FCA executive on Financial services industry culture: Regulatory perspective

Financial services industry culture drives individual behaviors which in turn affect day-to-day practices in firms and their interaction with customers.

04 April, AtoZForexThe chief executive of FCA – Andrew Bailey, has given a speech on culture in financial institutions at the Hong Kong Monetary Authority conference for independent non-executive directors. Mr. Bailey set out his view of the respective roles of firms’ governing bodies and management and public authorities and he used a point concerning remuneration to illustrate the changes that are being seen.

Financial services industry culture

Cultural outcomes are the product of a wide range of contributory forces. It includes the structure and effectiveness of management and governance, the incentives they create; the quality and effectiveness of risk management; and the willingness of people throughout the organization to enthusiastically adopt and follow to the tone from the top.

Bankers Remuneration

Bankers remuneration is a good example of three important points in the culture debate. First, there is no doubt that the approach towards remuneration will heavily influence the outcome of culture. Second, it is a good example of a virtual no-go area for public policy before the crisis which has changed substantially in the aftermath. Third, the broader history of social norms and attitudes towards remuneration is another important influence on outcomes and thus culture, but those outcomes will in turn also constantly shape the prevailing social norms.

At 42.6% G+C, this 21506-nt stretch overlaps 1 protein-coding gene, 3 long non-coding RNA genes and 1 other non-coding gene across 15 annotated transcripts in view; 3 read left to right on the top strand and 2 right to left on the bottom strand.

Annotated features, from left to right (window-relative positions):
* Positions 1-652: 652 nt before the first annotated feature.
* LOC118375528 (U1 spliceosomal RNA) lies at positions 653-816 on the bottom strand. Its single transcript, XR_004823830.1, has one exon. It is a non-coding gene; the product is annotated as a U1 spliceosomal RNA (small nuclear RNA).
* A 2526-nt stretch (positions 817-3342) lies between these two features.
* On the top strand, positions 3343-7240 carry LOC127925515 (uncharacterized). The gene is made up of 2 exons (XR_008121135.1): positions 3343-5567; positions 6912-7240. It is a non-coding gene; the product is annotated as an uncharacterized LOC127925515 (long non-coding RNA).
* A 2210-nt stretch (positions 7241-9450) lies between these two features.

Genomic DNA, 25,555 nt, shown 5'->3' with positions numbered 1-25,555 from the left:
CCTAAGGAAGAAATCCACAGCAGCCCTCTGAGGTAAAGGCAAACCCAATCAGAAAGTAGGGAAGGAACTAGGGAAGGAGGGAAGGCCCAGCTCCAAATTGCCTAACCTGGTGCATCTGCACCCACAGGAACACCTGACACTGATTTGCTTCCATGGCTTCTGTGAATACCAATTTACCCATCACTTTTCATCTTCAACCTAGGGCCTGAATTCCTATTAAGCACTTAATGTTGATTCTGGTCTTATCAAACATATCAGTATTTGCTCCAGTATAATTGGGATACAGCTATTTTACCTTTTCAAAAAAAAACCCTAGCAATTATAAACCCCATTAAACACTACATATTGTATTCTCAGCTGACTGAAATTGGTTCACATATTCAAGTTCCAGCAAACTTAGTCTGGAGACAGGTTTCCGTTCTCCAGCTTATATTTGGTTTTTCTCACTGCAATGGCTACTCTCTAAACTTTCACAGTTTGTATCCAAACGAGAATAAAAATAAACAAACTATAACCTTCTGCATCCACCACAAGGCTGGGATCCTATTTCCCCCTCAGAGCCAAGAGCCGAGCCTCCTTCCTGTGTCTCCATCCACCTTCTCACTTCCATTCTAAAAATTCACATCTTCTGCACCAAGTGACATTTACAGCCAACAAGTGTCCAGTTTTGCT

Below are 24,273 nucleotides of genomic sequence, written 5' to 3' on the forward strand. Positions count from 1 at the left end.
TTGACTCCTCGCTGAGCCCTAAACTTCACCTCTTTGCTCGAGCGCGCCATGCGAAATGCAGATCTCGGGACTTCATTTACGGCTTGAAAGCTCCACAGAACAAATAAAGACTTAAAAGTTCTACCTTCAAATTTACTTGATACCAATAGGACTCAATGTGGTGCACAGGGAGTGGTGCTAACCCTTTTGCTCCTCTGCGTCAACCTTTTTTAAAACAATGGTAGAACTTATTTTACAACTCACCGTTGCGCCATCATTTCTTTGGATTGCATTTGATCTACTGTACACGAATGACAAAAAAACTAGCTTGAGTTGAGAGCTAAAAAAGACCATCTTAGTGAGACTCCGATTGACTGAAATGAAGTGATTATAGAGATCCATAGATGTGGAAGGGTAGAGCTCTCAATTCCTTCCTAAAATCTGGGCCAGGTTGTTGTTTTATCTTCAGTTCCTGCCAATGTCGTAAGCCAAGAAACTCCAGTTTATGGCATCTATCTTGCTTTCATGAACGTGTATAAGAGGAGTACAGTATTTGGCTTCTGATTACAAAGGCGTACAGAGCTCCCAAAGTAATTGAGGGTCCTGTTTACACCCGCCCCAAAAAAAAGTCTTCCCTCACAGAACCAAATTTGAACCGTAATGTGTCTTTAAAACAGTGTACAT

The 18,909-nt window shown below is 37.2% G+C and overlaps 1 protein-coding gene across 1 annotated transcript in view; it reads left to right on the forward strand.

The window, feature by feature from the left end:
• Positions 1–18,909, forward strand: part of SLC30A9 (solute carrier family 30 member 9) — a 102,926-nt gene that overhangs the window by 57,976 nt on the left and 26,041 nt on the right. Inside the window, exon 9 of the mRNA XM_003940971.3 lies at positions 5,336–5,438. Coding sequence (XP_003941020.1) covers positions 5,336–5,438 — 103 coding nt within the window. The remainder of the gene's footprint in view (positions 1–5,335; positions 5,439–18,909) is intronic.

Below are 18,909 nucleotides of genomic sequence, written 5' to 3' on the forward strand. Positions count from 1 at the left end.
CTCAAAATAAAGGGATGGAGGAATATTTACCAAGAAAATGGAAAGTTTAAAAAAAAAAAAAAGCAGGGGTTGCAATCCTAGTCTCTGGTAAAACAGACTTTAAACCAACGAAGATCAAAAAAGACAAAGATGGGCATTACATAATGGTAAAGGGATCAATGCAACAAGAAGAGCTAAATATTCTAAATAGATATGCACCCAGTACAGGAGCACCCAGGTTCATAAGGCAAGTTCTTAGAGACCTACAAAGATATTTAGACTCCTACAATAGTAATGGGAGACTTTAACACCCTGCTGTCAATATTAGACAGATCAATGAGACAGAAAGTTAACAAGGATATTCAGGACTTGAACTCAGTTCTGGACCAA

In all of this, the approach is not to cap the level of remuneration, but rather to act on the structure of it and the incentives created. As financial regulators, they do not seek to control the level of pay, outside public policy objectives. But, the influence will affect the culture of firms.

The role as a Regulator

In the FCA, they use a range of supervisory tools and methods to work with firms on issues relating to their culture, such as the firm’s stated purpose, ‘tone from the top’, incentive structures and the effectiveness of management and governance.

In conclusion, culture can be remarkably resilient in the face of attempts to change it. However, if culture is ignored then an opportunity is lost to tackle one of the major root causes of failures. The answer is not to try to tackle the culture of which governance and remuneration are important.

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